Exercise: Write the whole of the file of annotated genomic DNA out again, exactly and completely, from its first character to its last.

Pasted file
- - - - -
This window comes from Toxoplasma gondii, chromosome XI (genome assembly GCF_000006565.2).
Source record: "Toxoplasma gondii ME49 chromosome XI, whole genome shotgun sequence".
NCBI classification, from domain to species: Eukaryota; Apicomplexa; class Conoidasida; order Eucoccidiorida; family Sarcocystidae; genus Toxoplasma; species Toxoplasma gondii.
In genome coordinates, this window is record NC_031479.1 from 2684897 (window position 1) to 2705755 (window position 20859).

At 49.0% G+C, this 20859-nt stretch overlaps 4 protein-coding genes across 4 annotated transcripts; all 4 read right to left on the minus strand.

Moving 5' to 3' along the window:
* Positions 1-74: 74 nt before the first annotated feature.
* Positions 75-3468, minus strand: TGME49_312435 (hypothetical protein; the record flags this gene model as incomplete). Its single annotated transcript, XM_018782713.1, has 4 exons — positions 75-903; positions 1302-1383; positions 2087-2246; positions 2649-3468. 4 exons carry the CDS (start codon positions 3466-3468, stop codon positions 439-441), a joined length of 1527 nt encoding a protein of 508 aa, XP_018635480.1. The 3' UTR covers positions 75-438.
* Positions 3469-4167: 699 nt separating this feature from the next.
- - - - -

This window comes from Toxoplasma gondii, chromosome XI (genome assembly GCF_000006565.2).
Source record: "Toxoplasma gondii ME49 chromosome XI, whole genome shotgun sequence".
NCBI classification, from domain to species: Eukaryota; Apicomplexa; class Conoidasida; order Eucoccidiorida; family Sarcocystidae; genus Toxoplasma; species Toxoplasma gondii.
In genome coordinates, this window is record NC_031479.1 from 2684897 (window position 1) to 2705755 (window position 20859).

At 49.0% G+C, this 20859-nt stretch overlaps 4 protein-coding genes across 4 annotated transcripts; all 4 read right to left on the minus strand.

Moving 5' to 3' along the window:
* Positions 1-74: 74 nt before the first annotated feature.
* Positions 75-3468, minus strand: TGME49_312435 (hypothetical protein; the record flags this gene model as incomplete). Its single annotated transcript, XM_018782713.1, has 4 exons — positions 75-903; positions 1302-1383; positions 2087-2246; positions 2649-3468. 4 exons carry the CDS (start codon positions 3466-3468, stop codon positions 439-441), a joined length of 1527 nt encoding a protein of 508 aa, XP_018635480.1. The 3' UTR covers positions 75-438.
* Positions 3469-4167: 699 nt separating this feature from the next.